What are local, healthy foods, and the food system that supports them, worth? This report presents one way to answer that question. Its analysis is purposefully focused on specific subsectors of the food system and their real and potential direct contribution to economic output and employment. In this sense, the report presents a conventional look at some of the economic value of local food systems and concludes that the local food system contributes to the New Hampshire economy and that it could contribute much more.
At the meeting of the New England Governors Conference (NEGC) in Bar Harbor ME on September 16, 2008, the six New England Governors established a blue-ribbon commission, charging it to assess land conservation in the region and recommend needed initiatives to advance regional landscape conservation.
This paper explores why agriculture and food system policy needs to pay more attention to regions. Regionalism, which urges a move from sector-based to place-based policymaking, has emerged as a powerful principle in public policy. Applied to agriculture and food policy, it acknowledges the regional diversity of the U.S. farm and food system and enables important differences between regions to be articulated and addressed more explicitly in the policy making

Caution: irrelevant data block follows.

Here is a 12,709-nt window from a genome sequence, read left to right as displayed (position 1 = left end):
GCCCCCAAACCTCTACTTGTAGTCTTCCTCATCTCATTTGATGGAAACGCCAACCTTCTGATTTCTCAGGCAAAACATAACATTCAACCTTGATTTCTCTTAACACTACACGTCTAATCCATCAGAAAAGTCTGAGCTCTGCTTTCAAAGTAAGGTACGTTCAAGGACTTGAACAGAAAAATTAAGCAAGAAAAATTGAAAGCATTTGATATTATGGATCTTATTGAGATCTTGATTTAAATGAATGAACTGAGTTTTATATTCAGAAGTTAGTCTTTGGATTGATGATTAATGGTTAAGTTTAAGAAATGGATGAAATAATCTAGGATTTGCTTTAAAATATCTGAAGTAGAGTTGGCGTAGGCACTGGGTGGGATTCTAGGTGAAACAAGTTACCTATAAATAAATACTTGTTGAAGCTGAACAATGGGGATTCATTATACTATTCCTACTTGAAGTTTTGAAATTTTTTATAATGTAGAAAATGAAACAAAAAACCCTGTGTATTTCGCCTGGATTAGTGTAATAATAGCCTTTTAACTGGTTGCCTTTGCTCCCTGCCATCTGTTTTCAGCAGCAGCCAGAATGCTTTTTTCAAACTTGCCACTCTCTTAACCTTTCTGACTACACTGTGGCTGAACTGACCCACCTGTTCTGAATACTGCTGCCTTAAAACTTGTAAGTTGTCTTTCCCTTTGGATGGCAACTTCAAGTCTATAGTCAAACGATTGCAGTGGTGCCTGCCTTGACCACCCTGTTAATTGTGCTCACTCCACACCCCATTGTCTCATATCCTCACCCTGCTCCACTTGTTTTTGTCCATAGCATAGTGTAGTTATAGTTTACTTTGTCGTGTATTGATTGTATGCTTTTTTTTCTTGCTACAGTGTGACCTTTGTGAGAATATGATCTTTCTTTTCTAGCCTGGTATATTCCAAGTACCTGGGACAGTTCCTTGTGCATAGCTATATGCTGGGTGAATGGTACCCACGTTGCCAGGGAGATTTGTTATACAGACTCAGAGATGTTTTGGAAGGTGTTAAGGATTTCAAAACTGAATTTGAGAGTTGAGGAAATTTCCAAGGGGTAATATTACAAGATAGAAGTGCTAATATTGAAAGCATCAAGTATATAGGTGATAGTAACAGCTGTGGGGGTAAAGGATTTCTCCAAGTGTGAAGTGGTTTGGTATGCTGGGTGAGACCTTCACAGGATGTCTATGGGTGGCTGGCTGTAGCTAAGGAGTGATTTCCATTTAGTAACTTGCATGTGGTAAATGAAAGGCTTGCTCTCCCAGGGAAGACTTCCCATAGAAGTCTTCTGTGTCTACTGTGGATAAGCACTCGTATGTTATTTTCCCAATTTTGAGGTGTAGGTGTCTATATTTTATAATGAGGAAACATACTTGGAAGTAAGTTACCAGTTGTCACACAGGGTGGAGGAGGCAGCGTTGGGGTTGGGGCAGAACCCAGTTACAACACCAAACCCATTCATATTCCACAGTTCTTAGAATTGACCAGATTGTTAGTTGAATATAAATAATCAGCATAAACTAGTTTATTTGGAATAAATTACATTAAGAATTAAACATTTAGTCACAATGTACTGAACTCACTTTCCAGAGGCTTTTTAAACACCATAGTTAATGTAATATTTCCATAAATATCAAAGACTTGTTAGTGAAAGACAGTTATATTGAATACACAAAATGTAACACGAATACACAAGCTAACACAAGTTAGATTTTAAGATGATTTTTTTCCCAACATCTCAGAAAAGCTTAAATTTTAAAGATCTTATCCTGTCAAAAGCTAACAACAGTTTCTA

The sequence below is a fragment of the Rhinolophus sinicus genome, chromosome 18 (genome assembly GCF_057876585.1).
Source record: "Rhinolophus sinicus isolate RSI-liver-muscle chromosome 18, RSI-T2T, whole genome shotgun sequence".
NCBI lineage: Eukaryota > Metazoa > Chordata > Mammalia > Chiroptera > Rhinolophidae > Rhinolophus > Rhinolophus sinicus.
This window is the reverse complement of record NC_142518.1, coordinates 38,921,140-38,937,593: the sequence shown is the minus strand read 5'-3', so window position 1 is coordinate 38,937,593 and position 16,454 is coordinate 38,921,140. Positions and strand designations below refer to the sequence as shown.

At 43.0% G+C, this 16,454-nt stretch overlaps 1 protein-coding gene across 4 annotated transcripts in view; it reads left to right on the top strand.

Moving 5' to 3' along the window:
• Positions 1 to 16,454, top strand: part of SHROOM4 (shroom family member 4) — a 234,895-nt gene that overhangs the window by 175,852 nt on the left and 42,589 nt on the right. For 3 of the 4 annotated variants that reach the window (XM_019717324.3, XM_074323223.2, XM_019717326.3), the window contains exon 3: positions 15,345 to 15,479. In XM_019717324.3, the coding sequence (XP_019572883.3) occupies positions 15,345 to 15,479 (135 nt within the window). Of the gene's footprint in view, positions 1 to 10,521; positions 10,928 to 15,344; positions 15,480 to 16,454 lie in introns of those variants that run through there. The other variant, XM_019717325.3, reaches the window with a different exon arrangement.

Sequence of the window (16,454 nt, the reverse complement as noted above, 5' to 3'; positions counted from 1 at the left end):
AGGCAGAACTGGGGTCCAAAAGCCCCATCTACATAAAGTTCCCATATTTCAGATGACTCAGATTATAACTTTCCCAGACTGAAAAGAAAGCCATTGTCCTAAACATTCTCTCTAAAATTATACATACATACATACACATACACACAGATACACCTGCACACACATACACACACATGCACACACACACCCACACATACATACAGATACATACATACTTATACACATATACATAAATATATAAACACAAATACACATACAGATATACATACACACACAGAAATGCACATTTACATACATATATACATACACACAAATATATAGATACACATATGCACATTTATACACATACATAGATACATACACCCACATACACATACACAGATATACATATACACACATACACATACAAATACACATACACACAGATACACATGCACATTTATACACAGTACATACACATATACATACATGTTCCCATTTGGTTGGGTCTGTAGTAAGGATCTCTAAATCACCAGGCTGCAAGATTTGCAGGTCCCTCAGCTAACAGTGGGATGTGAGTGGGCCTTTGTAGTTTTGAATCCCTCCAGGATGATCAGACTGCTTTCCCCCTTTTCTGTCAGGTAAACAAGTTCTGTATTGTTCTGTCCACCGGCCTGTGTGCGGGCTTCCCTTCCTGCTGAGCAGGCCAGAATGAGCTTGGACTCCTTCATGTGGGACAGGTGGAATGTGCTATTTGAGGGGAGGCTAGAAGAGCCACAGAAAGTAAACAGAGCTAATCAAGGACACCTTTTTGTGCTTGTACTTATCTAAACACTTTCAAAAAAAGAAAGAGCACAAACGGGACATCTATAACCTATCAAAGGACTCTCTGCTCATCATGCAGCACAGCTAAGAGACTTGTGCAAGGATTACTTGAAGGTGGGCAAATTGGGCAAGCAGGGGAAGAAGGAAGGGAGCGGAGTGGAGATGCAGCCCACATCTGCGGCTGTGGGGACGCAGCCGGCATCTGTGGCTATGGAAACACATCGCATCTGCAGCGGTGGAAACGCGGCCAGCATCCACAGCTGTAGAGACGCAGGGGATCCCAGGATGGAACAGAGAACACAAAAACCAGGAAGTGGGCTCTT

The purpose of this guide is to assist New England farmers with “the complex interpersonal, legal and financial considerations that can constrain or derail a farm transfer and jeopardize a farm’s future viability. The guide offers a variety of perspectives and strategies, includes worksheets to help users think through critical issues, and identifies sources of more technical information.”
This paper reports on the results of simulating a revenue-neutral shift from a statewide uniform property tax to a land value tax. The statewide economic impacts of such a tax reform are projected to be generally positive and also persistent in a state like New Hampshire . However, substantial variations in those impacts among the state's counties could be expected to occur.
The report assesses the easement stewardship practices of large, staffed land trusts in New Hampshire, Maine and Vermont as well as the practices of all-volunteer land trusts and public agencies. In total, 15 land trusts were surveyed as well as the public easement-holding agency in each state. The 15 land trusts represent just 8 percent of the 119 land trusts that operate in the three states.
Purchase of development rights (PDR) programs enjoy public as well as farmer support. PDR refers to a land use control initiative that intends to limit the use of agricultural land to farm production by making it unavailable for development. Public support for PDR is explained by the efforts of non-farm residents to preserve the rural atmosphere of the area. Farmer support, on the other hand, is dictated by market forces, such that growth in the number of farms increases farmer support of PDR.